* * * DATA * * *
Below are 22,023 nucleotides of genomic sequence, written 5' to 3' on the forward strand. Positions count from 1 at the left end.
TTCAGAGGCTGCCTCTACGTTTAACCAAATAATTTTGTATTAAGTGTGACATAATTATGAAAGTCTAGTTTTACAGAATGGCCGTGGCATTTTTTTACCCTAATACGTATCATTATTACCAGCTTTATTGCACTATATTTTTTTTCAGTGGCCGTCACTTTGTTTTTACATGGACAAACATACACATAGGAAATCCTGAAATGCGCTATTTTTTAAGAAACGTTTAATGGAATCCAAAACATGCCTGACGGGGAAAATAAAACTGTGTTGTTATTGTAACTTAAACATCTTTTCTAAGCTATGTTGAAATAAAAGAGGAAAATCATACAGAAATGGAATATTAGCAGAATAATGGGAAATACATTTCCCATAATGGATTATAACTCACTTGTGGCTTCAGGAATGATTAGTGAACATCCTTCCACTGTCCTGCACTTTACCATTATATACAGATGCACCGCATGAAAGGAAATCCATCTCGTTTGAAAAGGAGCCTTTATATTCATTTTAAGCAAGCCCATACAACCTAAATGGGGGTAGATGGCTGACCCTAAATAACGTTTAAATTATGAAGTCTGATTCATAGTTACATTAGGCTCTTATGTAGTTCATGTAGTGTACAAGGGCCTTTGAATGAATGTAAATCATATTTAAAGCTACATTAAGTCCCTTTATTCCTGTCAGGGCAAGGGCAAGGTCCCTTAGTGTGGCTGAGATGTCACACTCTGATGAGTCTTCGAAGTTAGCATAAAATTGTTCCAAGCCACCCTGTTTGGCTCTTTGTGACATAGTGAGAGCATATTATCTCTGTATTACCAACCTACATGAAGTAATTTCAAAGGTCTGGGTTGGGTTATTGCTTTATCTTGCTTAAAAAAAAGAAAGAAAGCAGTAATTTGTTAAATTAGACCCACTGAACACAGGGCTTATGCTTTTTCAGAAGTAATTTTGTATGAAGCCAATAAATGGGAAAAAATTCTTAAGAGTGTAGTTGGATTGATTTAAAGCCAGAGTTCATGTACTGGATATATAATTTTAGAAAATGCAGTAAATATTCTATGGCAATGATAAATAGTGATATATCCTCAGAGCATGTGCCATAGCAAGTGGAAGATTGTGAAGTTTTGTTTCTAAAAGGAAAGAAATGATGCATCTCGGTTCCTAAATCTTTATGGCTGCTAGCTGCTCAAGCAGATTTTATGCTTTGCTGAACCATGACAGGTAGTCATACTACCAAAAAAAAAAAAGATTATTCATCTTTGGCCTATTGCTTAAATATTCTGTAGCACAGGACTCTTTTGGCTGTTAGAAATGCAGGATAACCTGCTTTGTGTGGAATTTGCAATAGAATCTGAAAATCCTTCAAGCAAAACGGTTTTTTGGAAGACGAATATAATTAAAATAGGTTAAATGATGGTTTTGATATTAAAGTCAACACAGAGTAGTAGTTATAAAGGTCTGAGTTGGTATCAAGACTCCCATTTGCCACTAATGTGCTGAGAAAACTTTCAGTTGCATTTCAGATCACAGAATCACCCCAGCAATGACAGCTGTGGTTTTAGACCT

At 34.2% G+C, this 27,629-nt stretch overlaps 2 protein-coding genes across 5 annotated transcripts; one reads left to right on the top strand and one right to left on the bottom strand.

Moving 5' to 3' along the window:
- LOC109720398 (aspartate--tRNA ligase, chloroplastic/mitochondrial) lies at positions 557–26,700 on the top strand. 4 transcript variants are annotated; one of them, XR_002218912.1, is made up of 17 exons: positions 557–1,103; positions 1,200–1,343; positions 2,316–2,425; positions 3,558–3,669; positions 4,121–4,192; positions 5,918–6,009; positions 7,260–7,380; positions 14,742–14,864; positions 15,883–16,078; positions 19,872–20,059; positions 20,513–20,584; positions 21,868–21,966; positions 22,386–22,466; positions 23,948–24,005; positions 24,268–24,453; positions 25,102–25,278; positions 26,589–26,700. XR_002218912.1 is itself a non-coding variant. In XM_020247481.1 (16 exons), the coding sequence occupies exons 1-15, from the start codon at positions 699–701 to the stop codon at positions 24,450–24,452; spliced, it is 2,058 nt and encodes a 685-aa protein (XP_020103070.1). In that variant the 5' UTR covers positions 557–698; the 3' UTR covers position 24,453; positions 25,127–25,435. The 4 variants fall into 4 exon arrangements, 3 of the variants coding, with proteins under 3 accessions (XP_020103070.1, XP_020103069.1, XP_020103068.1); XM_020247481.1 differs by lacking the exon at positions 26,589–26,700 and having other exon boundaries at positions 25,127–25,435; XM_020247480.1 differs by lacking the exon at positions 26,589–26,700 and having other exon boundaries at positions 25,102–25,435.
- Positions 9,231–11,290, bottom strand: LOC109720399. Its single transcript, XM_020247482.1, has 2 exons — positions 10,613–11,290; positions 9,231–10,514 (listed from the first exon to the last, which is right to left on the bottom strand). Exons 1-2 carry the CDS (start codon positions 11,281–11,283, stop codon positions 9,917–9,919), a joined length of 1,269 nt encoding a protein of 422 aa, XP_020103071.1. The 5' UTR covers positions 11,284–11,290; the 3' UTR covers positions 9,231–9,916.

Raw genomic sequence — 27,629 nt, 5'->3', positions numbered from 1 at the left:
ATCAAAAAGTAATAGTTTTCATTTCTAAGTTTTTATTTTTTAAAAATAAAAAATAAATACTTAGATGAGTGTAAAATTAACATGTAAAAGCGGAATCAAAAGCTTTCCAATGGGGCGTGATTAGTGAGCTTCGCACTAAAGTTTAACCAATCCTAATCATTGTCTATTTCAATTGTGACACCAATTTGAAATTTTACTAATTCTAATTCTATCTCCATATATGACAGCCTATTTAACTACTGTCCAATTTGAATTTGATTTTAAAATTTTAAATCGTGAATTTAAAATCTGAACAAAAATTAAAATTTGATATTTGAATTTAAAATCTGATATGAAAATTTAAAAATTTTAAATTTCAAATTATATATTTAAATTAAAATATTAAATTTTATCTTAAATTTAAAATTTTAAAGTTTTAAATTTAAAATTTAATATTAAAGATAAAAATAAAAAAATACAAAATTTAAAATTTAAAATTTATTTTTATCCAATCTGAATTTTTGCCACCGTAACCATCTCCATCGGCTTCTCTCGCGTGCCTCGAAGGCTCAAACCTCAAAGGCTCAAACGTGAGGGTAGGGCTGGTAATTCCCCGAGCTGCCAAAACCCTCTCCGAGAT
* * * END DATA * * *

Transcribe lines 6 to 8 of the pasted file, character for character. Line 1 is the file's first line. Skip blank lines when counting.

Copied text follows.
- Positions 9,231–11,290, bottom strand: LOC109720399. Its single transcript, XM_020247482.1, has 2 exons — positions 10,613–11,290; positions 9,231–10,514 (listed from the first exon to the last, which is right to left on the bottom strand). Exons 1-2 carry the CDS (start codon positions 11,281–11,283, stop codon positions 9,917–9,919), a joined length of 1,269 nt encoding a protein of 422 aa, XP_020103071.1. The 5' UTR covers positions 11,284–11,290; the 3' UTR covers positions 9,231–9,916.

Raw genomic sequence — 27,629 nt, 5'->3', positions numbered from 1 at the left:
ATCAAAAAGTAATAGTTTTCATTTCTAAGTTTTTATTTTTTAAAAATAAAAAATAAATACTTAGATGAGTGTAAAATTAACATGTAAAAGCGGAATCAAAAGCTTTCCAATGGGGCGTGATTAGTGAGCTTCGCACTAAAGTTTAACCAATCCTAATCATTGTCTATTTCAATTGTGACACCAATTTGAAATTTTACTAATTCTAATTCTATCTCCATATATGACAGCCTATTTAACTACTGTCCAATTTGAATTTGATTTTAAAATTTTAAATCGTGAATTTAAAATCTGAACAAAAATTAAAATTTGATATTTGAATTTAAAATCTGATATGAAAATTTAAAAATTTTAAATTTCAAATTATATATTTAAATTAAAATATTAAATTTTATCTTAAATTTAAAATTTTAAAGTTTTAAATTTAAAATTTAATATTAAAGATAAAAATAAAAAAATACAAAATTTAAAATTTAAAATTTATTTTTATCCAATCTGAATTTTTGCCACCGTAACCATCTCCATCGGCTTCTCTCGCGTGCCTCGAAGGCTCAAACCTCAAAGGCTCAAACGTGAGGGTAGGGCTGGTAATTCCCCGAGCTGCCAAAACCCTCTCCGAGAT